Word on Wednesday – by John Mason
‘Mercy’… March 23, 2016
In an article last week in The New York Times (March 15, 2106), David Brooks wrote of the way a ‘shame culture’ is replacing a ‘guilt culture’. ‘In a guilt culture’, he writes, ‘people sometimes feel they do bad things; in a shame culture social exclusion makes people feel they are bad’.
Paul the Apostle, in his Letter to the Ephesians sees a deeper problem within us: You were dead through the trespasses and sins 2 in which you once lived, following the course of this world, following the ruler of the power of the air, the spirit that is now at work among those who are disobedient. 3 All of us once lived among them in the passions of our flesh, following the desires of flesh and senses, and we were by nature children of wrath, like everyone else (Ephesians 2:1-3)
Our first response to this may be to think he is writing nonsense. We only have to observe the vigorous bodies of athletes, the agile minds of scholars and the charismatic attraction and perfect teeth of celebrities. How can he say that people are dead?
Clearly he sees life from a perspective we usually overlook – the issue of our soul. We all know that we are much more than the sum of our parts, that there is a spiritual dimension to our lives. When it comes to the real issue of life, Paul is saying that having a perfect body or a brilliant mind or the most charismatic personality will not help us. We have a soul problem.
And he tells us why we are spiritually dead: it is because of our trespasses and sins. Trespass is a false step, involving either the crossing of a known boundary or stepping away from the right path. Sin is missing the mark, falling short of a standard.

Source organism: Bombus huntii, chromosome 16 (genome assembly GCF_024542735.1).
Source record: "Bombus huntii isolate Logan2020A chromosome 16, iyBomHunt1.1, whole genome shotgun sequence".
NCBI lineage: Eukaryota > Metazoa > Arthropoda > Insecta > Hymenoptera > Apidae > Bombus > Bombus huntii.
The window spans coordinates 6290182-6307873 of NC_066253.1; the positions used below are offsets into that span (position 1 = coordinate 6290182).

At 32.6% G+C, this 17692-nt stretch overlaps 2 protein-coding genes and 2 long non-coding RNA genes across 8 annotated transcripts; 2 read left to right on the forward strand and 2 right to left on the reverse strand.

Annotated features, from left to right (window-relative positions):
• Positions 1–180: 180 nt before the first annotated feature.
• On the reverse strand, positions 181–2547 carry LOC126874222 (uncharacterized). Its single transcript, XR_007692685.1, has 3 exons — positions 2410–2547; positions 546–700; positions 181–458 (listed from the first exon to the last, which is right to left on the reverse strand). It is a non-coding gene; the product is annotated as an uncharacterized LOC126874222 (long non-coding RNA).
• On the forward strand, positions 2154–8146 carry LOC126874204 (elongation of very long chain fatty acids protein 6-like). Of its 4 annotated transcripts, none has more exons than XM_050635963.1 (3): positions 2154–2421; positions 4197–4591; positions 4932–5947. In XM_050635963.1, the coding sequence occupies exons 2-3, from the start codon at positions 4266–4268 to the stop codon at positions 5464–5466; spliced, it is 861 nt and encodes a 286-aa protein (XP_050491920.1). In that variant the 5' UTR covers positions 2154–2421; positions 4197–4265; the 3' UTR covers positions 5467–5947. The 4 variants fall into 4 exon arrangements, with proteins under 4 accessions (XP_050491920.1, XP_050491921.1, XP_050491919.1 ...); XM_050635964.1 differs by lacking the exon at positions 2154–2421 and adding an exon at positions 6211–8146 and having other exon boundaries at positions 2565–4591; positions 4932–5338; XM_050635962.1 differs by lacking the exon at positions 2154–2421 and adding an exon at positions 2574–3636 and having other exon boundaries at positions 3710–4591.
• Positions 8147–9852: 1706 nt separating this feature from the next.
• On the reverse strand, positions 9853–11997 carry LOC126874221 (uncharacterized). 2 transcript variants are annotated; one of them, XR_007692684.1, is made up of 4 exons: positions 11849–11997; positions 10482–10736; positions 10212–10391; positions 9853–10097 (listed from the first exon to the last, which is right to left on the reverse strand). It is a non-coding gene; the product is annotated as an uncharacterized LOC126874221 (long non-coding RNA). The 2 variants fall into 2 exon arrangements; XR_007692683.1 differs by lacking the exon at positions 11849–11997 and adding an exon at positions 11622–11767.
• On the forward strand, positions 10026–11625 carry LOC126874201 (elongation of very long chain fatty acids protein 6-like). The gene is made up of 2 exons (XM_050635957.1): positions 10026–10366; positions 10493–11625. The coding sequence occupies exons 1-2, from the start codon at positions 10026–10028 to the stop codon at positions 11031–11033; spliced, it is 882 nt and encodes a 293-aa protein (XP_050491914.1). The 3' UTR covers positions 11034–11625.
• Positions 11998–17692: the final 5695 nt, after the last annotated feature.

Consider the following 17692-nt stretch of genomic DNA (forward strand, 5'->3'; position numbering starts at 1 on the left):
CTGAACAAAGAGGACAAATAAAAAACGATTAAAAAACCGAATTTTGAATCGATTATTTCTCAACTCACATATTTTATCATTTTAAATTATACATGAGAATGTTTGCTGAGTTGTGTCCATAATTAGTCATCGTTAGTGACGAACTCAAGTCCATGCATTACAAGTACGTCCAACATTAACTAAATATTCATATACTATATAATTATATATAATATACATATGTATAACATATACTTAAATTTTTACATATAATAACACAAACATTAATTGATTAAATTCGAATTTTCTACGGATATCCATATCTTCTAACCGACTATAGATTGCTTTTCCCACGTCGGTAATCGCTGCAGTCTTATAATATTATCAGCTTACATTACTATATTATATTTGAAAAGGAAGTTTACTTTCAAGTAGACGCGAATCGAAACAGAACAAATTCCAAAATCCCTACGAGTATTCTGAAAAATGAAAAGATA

Trespass and sin highlight our predicament. We have done what we ought not to have done, and we have not done what we ought to have done.
Here in a sentence is the irony of our human state. Created in God’s image for relationship with him, we choose to live without him. God wants to give life and to love the life he has given. We, also having the capacity to love, turn our love away from the very God who has given us this gift. And, Paul tells us, this is our condition until the Good Shepherd finds us.
But, because God is who he is, Paul can go on to write: But God, who is rich in mercy, out of the great love with which he loved us… (2:4).
Paul moves here from speaking about us being condemned by God, to the mercy and love of God. He can hold both together because giving life and love is at the heart of God’s nature.
We need to think about this, for then we will realize that we need to pay careful attention to what disappoints and angers God. Like the Prodigal son in Jesus’ parable, we need to come to our senses and turn back to him and worship him, because his justice and love are perfect.
It is because we fail to recognize the gravity of our true condition that we tend to put our trust in other remedies – better government, better education, better laws, more acts of charity, more equal distribution of wealth. There’s no doubt these things are pleasing to God but they can never rescue us from spiritual death, spiritual captivity, or God’s condemnation.
This doesn’t mean that we should give up on providing better education or working towards a more just society, but the fact is we need a radical remedy – and this is just what God has done. God has given us a message of good news that offers life to the dead, freedom to captives, and forgiveness to the condemned.
These events don’t fit our model of the way the world works, but it doesn’t mean they are false.
Let me encourage you to set aside time this Easter to consider afresh the meaning of the cross and the amnesty God now holds out to us because he is rich in mercy. May you know afresh the hope of forgiveness and new life that God holds out to you – a hope that is grounded in the reality that God raised Jesus from the dead.
© John G. Mason – www.anglicanconnection.com